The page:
• Persecution in England
by King Charles I in
1625 led to dramatic
increase in settlement
• By 1700 New England’s
population was about
Puritan Diaspora
(1630s – 1640s)
• Puritans begin to expand in Mass
- Rhode Island, Connecticut, Salem, Boston
• Boston- Major shipping business city.
Transforms Boston’s harbor to one of the
world’s most massive ports
Colonizing New England
(1620 – 1674)
Colonizing New England
(1620 – 1674)
• Most important settlement was Boston by the
Massachusetts Bay Colony in 1630
• Settlers here were given a charter to establish
a self governing colony
• About 700 arrived in 1630 in about 11 ships
Massachusetts Bay Colony
• John Winthrop – one influential leader
• Advocated the Puritans to establish a “city
upon a hill” after his sermon entitled “A Model
of Christian Charity”
• Served as Governor and held additional
leadership positions
“A Model of Christian Charity”
Outlined the Goals of Puritan Settlers
Establish a religious utopia dedicated to the
teachings of Christianity
To be successful, ALL would have to work
If they succeeded, they would be a model for
others; but if they failed, they would be
shame to themselves and to God
Philosophy of: “Do whatever it takes”
Church and State in New England
• No separation of church and state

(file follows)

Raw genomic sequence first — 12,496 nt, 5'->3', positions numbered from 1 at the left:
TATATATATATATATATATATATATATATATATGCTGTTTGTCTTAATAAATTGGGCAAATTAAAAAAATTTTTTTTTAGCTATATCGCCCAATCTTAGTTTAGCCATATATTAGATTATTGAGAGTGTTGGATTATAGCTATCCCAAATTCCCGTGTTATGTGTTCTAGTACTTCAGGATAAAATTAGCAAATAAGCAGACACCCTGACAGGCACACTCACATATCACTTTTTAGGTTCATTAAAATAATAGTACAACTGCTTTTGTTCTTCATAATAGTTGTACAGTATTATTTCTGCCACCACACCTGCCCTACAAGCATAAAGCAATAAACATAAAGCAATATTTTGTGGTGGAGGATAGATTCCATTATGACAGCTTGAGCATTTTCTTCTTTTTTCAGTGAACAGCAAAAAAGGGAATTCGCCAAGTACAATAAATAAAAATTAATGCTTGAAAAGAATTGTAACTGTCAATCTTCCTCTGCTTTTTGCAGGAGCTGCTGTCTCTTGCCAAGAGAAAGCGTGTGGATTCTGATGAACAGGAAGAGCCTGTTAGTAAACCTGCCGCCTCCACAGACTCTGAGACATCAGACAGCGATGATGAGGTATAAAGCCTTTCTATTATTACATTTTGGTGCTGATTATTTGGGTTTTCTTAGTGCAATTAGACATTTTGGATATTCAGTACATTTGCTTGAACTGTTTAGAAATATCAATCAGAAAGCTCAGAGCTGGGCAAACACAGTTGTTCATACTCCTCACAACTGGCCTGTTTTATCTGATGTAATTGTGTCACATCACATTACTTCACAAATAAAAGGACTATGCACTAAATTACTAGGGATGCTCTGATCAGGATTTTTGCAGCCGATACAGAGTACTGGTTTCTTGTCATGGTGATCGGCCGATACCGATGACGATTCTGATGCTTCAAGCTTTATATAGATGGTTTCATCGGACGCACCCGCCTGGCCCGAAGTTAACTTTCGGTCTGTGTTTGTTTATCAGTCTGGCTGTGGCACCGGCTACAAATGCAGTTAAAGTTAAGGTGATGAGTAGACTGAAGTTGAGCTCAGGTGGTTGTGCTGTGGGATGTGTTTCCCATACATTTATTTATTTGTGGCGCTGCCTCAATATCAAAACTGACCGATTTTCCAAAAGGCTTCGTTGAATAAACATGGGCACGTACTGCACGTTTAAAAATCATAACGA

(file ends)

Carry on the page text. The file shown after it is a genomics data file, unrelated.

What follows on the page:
• Taxes funded ministers’ salaries and churches
“Blue Laws:”
- Required church attendance; also prohibited
drunkenness, card playing, public kissing, etc.
New England Wealth
• 1620 – 1650 New England becomes the
wealthiest region of the English colonies. How?
• Predestination- leads Puritans to question
salvation. Led them to believe in “Good Works”
- every moment that you are awake do what is
- don’t waste money and buy expensive things be
humble and save money
• Puritans save money to provide for community
and future generations
New England Wealth
• Puritan Work Ethic
- Treat your job as if it were your family
- A system that everyone has to abide to
• Leads to modern day Capitalism
(Roger Williams)
• Minister who called for separation of church and state
• Declared the colony had no legal right to own land
because they have no purchased it from the Native
• Banished in 1635; moved to “Providence” and began
his own colony
• Purchased the land from Native Americans inhabiting
the area and received a charter from England to begin
a settlement
• Rhode Island practiced the first religious toleration in
Colonizing New England
(1620 – 1674)
(Anne Hutchinson)
• A mother of 14 children
• Arrived in Mass in 1634 and began preaching in her
• It very uncommon for women to hold any prayer
meetings or be the head of a religious group at that
• Challenged the authority of ministers and was placed
on trial
• Declared she had received revelations from God
• New England’s Puritans believed Hutchinson’s
statements to be heresy.
Anne Hutchinson and Gender
• One critic commented, “You have stepped out
of your place; you [would] have rather been a
husband than a wife, a preacher than a
hearer; and a magistrate than a subject.”
Dissenters: Williams and Hutchinson
• Many of New England’s residents relocated to
practice their religion freely
• That was however not the case
• If people were not of Puritan faith, they were
persecuted or banished
• The people that were persecuted went on to
establish colonies of their own to practice